I have been embarking on the exciting yet daunting challenge of building a new studio space – this time in my garden. In this series of posts I’ll be sharing pics, resources, tips and any pitfalls that I find along the way that may help musicians or producers looking to utilise some space in their yard. Living in a 2 up 2 down with a small garden, the space I’m working with here is limited… 3m x 3.5m. So I’m building something the size of a small office, big enough to write and compose music, do some production, the odd vocal recording and some admin stuff. I’ve also got a relatively small budget, so I’m doing everything I possibly can myself.
I am not a professional on the subject of soundproofing and room acoustics, electrics or woodwork, (so this is not a definitive how-to manual – disclaimer right there) but I know a few people who are. So as always I’m up for the challenge, learning new skills and sharing what I can with you.
To give you some background on the situation; this is actually the third time I have taken on the task of building a creative space, my previous space being 3 times the size of this project.
For the past few years I have been in the fortunate, but unrealistic position of renting a commercial unit on land that was earmarked for housing development. This meant super-cheap rent, and a contract that was no more than a hand shake. Nobody knew at the time when it was going to be bulldozed, but I did a little bit of digging around for info and hedged my bets that I would have a few years to make the most of it.
Well that fun-filled few years is up, and sadly the deadline to vacate has come for me and many other business owners on the land.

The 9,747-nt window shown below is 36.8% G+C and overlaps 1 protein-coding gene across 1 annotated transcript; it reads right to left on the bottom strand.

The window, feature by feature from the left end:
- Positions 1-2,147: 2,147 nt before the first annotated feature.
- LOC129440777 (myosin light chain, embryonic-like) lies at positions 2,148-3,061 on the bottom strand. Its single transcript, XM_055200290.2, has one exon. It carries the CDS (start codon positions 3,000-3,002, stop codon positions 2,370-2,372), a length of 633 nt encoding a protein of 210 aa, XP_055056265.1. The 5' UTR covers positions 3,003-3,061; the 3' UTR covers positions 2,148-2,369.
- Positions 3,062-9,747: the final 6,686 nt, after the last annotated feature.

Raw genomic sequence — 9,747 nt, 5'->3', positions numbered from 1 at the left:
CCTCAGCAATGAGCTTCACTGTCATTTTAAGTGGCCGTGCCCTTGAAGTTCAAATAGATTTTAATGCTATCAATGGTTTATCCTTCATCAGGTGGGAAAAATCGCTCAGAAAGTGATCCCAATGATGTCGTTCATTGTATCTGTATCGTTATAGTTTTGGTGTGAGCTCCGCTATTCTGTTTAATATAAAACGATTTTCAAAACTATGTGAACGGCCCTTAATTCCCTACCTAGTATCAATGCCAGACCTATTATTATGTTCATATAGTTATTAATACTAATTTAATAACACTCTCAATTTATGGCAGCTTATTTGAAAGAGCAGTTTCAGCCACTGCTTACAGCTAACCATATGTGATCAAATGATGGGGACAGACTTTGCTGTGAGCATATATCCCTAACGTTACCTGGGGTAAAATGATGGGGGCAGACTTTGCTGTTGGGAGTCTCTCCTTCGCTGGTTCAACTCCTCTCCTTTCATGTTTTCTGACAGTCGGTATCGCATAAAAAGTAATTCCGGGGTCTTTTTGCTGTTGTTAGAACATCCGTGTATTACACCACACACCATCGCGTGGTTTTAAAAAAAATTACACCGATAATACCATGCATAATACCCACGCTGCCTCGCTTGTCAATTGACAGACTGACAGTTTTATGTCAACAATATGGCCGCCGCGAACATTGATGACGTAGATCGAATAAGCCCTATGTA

Faced with a hike of 3-4 times my current rent for commercial property anywhere else in the SE of England, I poured over the economics of moving, building, renting and running a small independent music business with the huge added costs.
I also looked at what I was actually doing with the nice big space I had; writing music, some recording, and admin and places that I could affordably do the work elsewhere.
I came to the obvious decision to downsize to a building on my own patch, move my recording projects to the other studios I work at, and shed some equipment I no longer use (excuse the pun).
So I have been shovel in hand doing ground works for the shed base and power supply, rummaging around the internet and picking brains on how I can get away with making noise in a garden shed without upsetting my neighbours.
There are so many things to think about at the beginning regarding the type of building to go for, and there are many views online about the pros and cons of brick, wood or tin out buildings, so I’m not going to go into too much detail here.
I also did a lot of research into converting a shipping container, and even got offered an arctic lorry trailer. Both of which are very narrow if you want to get a wide stereo field from your monitors, and shipping containers have serious issues with condensation.
So for my limited budget, timescale of build and garden aesthetics I decided to go with a wooden shed.
This will undoubtedly pose bigger challenges in sound proofing and acoustics, but as I said I’m not looking to record bands here as I can do that elsewhere.